Monday, January 12, 2009

Let's not play around with our adolescents!

Methylphenidate (Ritalin) is a very common, in fact the most common, choice for treating attention deficit-hyperactivity disorder (ADHD). One of its major effects is to interfere with social interaction so that people with ADHD are not overly intrusive or disrespectful of normal social boundaries with others. A recent study of methylphenidate in adolescent rats showed that not only did this medication accomplish that goal, it interfered with social and play behaviors considered to be normal for these rats at this developmental stage. In other words, methylphenidate somewhat overshot the mark when it came to inhibiting pre-medicated behaviors.

Of course, to a parent who is frustrated and tired from managing a child whose behaviors have not demonstrated appropriate boundaries, this can be a welcome change. However, social interactions and recreational activities are important for teaching skills important to a productive adult life. Chemically denying a child these learning opportunities may create more problems later in life, when that child does not have the social skills that promote successful relationships, careers, and stress management.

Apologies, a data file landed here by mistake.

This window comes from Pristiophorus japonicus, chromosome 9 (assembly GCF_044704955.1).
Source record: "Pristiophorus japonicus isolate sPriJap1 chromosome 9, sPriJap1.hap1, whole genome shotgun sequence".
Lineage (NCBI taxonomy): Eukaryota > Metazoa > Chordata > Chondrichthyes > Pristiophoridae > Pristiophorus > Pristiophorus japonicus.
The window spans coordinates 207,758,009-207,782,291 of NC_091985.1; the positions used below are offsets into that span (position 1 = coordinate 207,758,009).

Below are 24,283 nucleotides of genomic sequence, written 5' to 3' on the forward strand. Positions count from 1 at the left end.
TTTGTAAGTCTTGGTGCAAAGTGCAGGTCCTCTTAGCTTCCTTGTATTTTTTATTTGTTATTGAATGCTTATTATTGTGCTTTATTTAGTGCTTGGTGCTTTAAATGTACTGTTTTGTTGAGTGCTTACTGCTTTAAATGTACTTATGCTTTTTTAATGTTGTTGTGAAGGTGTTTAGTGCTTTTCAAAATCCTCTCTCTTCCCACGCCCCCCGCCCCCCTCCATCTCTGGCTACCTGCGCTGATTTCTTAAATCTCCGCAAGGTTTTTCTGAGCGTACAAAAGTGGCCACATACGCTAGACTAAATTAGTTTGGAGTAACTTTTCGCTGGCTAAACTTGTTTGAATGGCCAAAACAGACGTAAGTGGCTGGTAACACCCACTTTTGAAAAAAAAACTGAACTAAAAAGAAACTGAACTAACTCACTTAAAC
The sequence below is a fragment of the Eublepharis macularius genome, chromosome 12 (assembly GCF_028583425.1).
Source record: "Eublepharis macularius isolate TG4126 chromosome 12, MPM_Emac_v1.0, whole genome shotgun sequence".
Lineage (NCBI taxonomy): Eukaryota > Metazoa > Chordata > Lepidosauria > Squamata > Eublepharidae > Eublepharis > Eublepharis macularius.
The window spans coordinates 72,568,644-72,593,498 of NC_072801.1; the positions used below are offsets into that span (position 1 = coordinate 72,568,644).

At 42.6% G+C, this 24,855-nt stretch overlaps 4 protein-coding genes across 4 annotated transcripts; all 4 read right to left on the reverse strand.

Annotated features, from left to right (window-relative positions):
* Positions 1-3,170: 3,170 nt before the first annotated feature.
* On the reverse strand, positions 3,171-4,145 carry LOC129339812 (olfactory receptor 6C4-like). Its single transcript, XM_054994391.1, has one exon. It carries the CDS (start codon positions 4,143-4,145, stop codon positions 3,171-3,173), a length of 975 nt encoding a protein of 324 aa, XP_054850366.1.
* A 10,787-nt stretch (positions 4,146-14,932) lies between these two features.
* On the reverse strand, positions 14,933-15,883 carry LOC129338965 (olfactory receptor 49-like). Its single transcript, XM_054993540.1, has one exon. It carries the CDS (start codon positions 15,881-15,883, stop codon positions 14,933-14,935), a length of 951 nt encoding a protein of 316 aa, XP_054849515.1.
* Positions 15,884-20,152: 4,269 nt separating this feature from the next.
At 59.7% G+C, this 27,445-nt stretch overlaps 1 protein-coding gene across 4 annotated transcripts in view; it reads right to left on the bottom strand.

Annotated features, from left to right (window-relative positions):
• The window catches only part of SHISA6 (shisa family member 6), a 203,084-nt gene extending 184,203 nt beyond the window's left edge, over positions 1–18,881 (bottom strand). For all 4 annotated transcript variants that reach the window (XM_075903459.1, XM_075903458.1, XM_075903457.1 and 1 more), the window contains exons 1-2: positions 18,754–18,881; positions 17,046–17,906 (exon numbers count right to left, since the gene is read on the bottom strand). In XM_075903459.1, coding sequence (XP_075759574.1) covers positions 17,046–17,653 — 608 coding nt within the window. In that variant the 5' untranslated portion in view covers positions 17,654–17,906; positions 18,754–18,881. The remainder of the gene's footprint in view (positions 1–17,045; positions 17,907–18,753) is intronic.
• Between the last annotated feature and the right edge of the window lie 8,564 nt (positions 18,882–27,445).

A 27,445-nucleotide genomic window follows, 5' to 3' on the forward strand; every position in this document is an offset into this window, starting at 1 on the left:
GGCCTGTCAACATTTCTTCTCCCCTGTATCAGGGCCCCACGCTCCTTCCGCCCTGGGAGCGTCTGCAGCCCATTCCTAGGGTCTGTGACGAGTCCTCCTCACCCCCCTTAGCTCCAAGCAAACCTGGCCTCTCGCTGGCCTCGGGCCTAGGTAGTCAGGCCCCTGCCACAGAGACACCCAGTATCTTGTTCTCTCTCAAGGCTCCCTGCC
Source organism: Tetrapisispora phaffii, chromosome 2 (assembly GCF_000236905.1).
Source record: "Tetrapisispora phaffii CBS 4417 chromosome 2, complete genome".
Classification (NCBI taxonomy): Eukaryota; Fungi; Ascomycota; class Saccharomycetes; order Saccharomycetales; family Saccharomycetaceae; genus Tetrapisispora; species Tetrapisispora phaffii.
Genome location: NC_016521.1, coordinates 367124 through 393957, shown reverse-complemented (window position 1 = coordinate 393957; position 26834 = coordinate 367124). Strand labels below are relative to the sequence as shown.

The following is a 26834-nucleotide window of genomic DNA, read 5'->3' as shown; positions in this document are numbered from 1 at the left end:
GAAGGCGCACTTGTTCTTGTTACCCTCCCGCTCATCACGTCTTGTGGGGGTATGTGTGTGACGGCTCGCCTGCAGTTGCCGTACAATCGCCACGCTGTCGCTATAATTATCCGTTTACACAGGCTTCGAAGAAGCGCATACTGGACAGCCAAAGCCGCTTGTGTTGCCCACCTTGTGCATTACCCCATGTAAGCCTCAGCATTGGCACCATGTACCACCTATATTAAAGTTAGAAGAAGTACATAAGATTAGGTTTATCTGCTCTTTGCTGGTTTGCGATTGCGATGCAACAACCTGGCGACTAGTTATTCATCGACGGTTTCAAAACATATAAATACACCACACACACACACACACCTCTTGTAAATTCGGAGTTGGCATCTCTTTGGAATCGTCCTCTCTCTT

I of course believe there are many options to consider before medication, and they are discussed elsewhere in this blog. If you do believe methylphenidate is the only rational solution to your child's situation, I would at least recommend closely observing your child's social behavior. If s/he has become a wallflower and swung completely in the opposite direction, at least discuss this change with the prescribing caregiver. There ARE other medications and options that can help set your child up for a successful adulthood...which is one of the primary responsibilities of responsible parenthood.

Vanderschuren LJ, Trezza V, Griffioen-Roose S, Schiepers OJ, Van Leeuwen N, De Vries TJ, Schoffelmeer AN. Methylphenidate disrupts social play behavior in adolescent rats. Neuropsychopharmacology. 2008 Nov;33(12):2946-56. Epub 2008 Feb 27.

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